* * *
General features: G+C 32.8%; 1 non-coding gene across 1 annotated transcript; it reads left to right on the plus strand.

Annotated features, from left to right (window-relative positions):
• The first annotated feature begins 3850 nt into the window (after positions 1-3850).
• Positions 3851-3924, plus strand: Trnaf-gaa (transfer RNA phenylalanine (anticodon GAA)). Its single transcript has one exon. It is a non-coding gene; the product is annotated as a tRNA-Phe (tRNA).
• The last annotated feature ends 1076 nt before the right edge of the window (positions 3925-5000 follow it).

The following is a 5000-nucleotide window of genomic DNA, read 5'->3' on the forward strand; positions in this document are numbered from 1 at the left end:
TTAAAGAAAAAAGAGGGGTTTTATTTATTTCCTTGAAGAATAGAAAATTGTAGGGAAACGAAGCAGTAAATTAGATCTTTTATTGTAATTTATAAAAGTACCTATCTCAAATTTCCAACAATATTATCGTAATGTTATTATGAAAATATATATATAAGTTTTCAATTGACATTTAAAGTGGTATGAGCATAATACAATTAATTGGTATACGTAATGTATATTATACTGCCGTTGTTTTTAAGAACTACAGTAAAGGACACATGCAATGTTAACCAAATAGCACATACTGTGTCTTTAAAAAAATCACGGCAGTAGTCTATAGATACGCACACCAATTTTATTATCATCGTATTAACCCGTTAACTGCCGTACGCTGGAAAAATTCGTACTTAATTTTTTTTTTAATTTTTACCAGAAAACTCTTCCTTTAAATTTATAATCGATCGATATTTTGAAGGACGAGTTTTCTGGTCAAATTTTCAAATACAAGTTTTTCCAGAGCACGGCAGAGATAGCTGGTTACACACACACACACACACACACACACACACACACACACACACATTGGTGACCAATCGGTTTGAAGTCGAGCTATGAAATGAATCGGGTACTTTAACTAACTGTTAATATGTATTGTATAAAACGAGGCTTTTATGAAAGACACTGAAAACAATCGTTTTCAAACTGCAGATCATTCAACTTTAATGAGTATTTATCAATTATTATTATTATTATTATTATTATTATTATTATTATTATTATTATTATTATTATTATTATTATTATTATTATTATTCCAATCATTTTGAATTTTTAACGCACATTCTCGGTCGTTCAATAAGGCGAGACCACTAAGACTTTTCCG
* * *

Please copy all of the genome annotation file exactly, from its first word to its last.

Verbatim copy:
General features: G+C 32.8%; 1 non-coding gene across 1 annotated transcript; it reads left to right on the plus strand.

Annotated features, from left to right (window-relative positions):
• The first annotated feature begins 3850 nt into the window (after positions 1-3850).
• Positions 3851-3924, plus strand: Trnaf-gaa (transfer RNA phenylalanine (anticodon GAA)). Its single transcript has one exon. It is a non-coding gene; the product is annotated as a tRNA-Phe (tRNA).
• The last annotated feature ends 1076 nt before the right edge of the window (positions 3925-5000 follow it).

The following is a 5000-nucleotide window of genomic DNA, read 5'->3' on the forward strand; positions in this document are numbered from 1 at the left end:
TTAAAGAAAAAAGAGGGGTTTTATTTATTTCCTTGAAGAATAGAAAATTGTAGGGAAACGAAGCAGTAAATTAGATCTTTTATTGTAATTTATAAAAGTACCTATCTCAAATTTCCAACAATATTATCGTAATGTTATTATGAAAATATATATATAAGTTTTCAATTGACATTTAAAGTGGTATGAGCATAATACAATTAATTGGTATACGTAATGTATATTATACTGCCGTTGTTTTTAAGAACTACAGTAAAGGACACATGCAATGTTAACCAAATAGCACATACTGTGTCTTTAAAAAAATCACGGCAGTAGTCTATAGATACGCACACCAATTTTATTATCATCGTATTAACCCGTTAACTGCCGTACGCTGGAAAAATTCGTACTTAATTTTTTTTTTAATTTTTACCAGAAAACTCTTCCTTTAAATTTATAATCGATCGATATTTTGAAGGACGAGTTTTCTGGTCAAATTTTCAAATACAAGTTTTTCCAGAGCACGGCAGAGATAGCTGGTTACACACACACACACACACACACACACACACACACACACACACATTGGTGACCAATCGGTTTGAAGTCGAGCTATGAAATGAATCGGGTACTTTAACTAACTGTTAATATGTATTGTATAAAACGAGGCTTTTATGAAAGACACTGAAAACAATCGTTTTCAAACTGCAGATCATTCAACTTTAATGAGTATTTATCAATTATTATTATTATTATTATTATTATTATTATTATTATTATTATTATTATTATTATTATTATTATTATTATTATTATTCCAATCATTTTGAATTTTTAACGCACATTCTCGGTCGTTCAATAAGGCGAGACCACTAAGACTTTTCCG